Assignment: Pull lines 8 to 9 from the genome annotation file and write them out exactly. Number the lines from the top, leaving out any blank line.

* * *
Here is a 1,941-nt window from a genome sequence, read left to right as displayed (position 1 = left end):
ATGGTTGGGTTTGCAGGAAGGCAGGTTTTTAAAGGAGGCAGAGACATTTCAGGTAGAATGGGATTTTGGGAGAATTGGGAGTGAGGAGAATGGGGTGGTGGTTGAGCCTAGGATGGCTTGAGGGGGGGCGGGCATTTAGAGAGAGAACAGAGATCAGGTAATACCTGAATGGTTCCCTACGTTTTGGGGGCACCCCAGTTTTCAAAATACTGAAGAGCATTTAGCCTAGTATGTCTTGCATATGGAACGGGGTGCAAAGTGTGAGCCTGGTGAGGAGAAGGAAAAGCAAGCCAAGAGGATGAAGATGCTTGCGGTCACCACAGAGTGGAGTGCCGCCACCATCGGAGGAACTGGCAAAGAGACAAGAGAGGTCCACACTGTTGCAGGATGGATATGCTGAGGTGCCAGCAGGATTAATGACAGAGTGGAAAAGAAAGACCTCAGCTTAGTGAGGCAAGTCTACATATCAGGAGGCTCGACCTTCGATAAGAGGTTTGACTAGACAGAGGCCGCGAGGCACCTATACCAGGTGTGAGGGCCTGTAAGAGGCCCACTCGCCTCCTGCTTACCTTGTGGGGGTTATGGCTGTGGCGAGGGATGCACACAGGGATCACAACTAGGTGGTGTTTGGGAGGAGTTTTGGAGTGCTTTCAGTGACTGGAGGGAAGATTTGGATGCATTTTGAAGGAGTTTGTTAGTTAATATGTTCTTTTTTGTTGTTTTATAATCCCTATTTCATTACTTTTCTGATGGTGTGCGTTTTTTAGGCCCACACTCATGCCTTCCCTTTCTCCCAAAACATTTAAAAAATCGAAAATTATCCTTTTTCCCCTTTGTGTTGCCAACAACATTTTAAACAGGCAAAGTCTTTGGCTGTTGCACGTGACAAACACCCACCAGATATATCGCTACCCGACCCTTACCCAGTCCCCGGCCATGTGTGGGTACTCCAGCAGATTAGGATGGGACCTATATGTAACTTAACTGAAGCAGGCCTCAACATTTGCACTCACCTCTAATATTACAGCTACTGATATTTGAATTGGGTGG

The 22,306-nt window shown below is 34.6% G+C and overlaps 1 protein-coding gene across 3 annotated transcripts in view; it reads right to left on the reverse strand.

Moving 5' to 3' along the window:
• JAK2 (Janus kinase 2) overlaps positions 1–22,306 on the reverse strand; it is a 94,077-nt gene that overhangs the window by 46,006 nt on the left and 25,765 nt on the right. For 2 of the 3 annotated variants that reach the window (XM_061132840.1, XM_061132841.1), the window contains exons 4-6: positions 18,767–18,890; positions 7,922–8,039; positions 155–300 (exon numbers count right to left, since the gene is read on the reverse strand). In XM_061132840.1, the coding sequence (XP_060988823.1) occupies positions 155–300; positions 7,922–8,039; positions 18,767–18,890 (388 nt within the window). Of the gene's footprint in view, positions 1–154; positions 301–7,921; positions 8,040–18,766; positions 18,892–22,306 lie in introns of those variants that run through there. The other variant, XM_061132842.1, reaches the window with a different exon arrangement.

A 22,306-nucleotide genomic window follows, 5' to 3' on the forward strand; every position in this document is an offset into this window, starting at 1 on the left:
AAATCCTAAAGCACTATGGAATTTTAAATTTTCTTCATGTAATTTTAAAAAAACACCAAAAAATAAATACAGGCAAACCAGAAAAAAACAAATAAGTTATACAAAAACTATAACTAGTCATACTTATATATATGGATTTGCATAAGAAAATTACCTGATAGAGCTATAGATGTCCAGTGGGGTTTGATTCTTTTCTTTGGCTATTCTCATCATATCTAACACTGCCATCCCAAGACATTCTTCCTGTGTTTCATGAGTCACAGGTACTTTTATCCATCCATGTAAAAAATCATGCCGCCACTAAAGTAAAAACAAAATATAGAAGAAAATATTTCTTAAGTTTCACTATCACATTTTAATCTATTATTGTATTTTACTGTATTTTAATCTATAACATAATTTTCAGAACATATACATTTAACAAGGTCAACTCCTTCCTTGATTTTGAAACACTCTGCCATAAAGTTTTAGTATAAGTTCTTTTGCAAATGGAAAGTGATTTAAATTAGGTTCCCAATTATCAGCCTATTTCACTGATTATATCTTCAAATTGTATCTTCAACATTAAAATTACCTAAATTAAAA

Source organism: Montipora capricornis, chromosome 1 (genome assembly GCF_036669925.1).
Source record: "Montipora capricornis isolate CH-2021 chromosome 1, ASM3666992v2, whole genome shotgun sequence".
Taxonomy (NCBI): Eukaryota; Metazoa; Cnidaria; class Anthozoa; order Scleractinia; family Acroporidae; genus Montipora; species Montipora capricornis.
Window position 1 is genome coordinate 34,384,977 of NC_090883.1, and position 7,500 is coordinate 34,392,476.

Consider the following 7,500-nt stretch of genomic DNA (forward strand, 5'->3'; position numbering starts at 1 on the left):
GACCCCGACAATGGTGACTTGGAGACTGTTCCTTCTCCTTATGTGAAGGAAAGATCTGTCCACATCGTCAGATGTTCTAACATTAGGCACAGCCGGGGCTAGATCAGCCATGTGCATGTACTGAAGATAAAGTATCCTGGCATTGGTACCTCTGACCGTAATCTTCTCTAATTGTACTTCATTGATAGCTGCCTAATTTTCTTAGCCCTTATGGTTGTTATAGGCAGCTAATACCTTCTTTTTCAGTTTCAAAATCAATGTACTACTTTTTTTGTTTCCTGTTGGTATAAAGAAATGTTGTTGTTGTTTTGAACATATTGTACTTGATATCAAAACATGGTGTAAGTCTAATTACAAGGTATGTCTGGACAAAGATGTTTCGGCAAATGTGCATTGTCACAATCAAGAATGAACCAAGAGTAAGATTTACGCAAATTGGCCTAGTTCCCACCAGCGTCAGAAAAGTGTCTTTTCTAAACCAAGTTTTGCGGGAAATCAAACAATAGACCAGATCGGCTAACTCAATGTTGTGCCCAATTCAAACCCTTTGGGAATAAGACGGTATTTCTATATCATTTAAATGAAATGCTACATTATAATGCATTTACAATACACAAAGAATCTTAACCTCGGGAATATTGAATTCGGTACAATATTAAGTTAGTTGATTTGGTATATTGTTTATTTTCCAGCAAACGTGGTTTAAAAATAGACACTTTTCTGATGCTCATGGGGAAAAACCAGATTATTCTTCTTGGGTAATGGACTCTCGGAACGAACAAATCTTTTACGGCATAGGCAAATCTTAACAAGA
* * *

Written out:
Source organism: Montipora capricornis, chromosome 1 (genome assembly GCF_036669925.1).
Source record: "Montipora capricornis isolate CH-2021 chromosome 1, ASM3666992v2, whole genome shotgun sequence".